Taliban leader Omar lived next to US Afghan base: Biography
KABUL: Taliban founder Mullah Omar lived within walking distance of US bases in Afghanistan for years, according to a new book that suggests embarrassing failures of American intelligence.
US and Afghan leaders believed the one-eyed, fugitive leader fled to and eventually died in Pakistan, but a new biography says Omar was living just three miles from a major US Forward Operating Base in Zabul province, where he died in 2013.
“Searching for an Enemy”, by Dutch journalist Bette Dam, says the Taliban chief lived as a virtual hermit, refusing visits from his family and filling notebooks with jottings in an imaginary language.
Dam spent more than five years researching the book and interviewed Jabbar Omari, Omar's bodyguard who hid and protected him after the Taliban regime was overthrown.
The author spent years reporting in Afghanistan and also wrote an earlier book about former Afghan president Hamid Karzai.
Following the 9/11 attacks in 2001 which led to the fall of the Taliban, the US put a $10 million bounty on Omar and he went into hiding in a small compound in the regional capital Qalat, Dam writes.
The family living at the compound were not told of the identity of their mystery guest, but US forces twice almost found him.
At one point, a US patrol approached as Omar and Omari were in the courtyard. Alarmed, the two men ducked behind a wood pile, but the soldiers passed without entering.
A second time, US troops even searched the house but did not uncover the concealed entrance to his secret room.
Omar decided to move when the US started building Forward Operating Base Lagman in 2004, just a few hundred metres from his hideout.
He later moved to a second building but soon afterwards the Pentagon constructed Forward Operating Base Wolverine — home to 1,000 US troops, and where American and British special forces were sometimes based — close by.
He dared not move again, Dam says, rarely even going outside and often hiding in tunnels when US planes flew over.
Though he listened to the BBC's evening Pashto-language news broadcasts, even when he learned about the death of al-Qaeda supremo Osama Bin Laden Omar rarely commented on the outside world, the book says.
The book goes on to claim that Omar became ill in 2013, did not see a doctor and refused to travel to Pakistan for treatment, later dying in Zabul.
Piles of evidence
The allegations sparked mixed reactions, with the Afghan government quick to deny the claims.
“We strongly reject this delusional claim and we see it as an effort to create and build an identify for the Taliban and their foreign backers,” tweeted Haroon Chakhansuri — a spokesman for the Afghan presidency.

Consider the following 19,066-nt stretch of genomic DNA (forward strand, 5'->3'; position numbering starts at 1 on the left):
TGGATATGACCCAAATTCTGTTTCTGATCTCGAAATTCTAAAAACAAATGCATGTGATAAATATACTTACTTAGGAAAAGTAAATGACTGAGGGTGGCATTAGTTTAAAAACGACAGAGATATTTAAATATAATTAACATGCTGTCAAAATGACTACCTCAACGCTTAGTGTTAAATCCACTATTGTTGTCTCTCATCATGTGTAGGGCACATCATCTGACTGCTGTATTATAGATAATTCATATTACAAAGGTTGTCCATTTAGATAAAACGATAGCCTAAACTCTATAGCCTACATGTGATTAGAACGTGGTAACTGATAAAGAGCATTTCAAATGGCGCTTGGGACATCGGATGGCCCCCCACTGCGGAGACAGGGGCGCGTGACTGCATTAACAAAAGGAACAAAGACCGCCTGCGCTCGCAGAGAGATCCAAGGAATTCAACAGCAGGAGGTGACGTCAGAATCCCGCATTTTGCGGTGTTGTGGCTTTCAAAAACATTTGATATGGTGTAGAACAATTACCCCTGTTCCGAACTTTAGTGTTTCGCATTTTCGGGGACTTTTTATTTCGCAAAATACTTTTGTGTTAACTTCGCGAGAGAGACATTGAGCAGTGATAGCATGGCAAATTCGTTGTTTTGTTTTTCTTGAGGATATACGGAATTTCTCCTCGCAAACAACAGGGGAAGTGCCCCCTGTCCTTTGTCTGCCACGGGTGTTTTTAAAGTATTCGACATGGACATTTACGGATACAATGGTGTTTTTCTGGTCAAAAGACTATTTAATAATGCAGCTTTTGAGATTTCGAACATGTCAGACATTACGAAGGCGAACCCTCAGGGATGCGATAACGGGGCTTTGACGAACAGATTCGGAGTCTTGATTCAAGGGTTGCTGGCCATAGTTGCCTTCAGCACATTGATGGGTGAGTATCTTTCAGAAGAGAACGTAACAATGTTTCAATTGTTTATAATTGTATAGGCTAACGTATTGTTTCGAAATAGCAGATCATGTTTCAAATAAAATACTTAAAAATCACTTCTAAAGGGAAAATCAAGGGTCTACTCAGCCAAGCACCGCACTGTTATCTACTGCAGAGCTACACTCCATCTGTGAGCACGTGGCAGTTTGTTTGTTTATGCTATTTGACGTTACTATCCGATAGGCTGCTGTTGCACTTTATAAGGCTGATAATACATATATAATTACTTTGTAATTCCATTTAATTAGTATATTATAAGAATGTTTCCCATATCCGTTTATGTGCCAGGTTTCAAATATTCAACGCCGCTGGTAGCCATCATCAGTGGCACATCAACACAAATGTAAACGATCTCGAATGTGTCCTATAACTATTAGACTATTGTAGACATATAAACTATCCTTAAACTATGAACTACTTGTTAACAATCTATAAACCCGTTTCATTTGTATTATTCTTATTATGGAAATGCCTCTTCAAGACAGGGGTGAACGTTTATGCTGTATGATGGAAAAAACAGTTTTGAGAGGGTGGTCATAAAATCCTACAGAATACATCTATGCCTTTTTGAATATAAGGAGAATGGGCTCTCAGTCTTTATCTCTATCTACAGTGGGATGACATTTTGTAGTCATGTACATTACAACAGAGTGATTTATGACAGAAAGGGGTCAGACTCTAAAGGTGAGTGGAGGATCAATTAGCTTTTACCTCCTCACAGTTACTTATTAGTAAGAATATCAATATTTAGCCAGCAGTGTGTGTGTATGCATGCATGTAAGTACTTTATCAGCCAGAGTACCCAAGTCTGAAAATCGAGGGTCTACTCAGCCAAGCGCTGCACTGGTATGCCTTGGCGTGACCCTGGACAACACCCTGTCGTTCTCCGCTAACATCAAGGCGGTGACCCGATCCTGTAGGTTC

“We have sufficient evidence which shows he lived and died in Pakistan. Period!”
Former CIA director and US military commander in Afghanistan David Petraeus also appeared sceptical, saying the Taliban leader's alleged decision to stay in Afghanistan would have been laden with risk.
“We had access, as needed, to anywhere inside Afghanistan, and I would be very surprised if Mullah Omar would have taken the risk that we could come calling some evening,” said Petraeus according to the Wall Street Journal.
“I have piles & piles of evidence which shows he lived & died in Pakistan,” added Amrullah Saleh, who was head of Afghan intelligence from 2004-2010.
Afghan officials have repeatedly accused Pakistan of harbouring Taliban insurgents.
Omar's Taliban ruled Afghanistan from 1996 until 2001, and has waged an insurgency since then.
Dam's book says Omar delegated effective Taliban leadership after 2001 and appears to have acted as more of a spiritual leader after that. The militants kept his death secret for two years.
The latest account of Omar's life comes as the Taliban and US are holding ongoing peace talks aimed at bringing an end to the nearly 18-year conflict.
The US and Taliban have remained tight-lipped about the most recent round of talks in Doha, which have been ongoing for two weeks, sparking expectations that they may be inching closer to a deal.
Thousands have camped outside the military headquarters in central Khartoum since before Bashir was deposed, and have vowed not to leave the area until their demand has been met.
Beijing plans to send a manned mission to the moon and to build a research station there within the next decade, state media reported on Wednesday, citing a top space official.
The somber statistic reflects what many say is a growing problem in Afghanistan's brutal war, in which civilians die not only in massive suicide bombings and insurgent attacks but also in the cross-fire as Afghan and Nato forces pursue militants.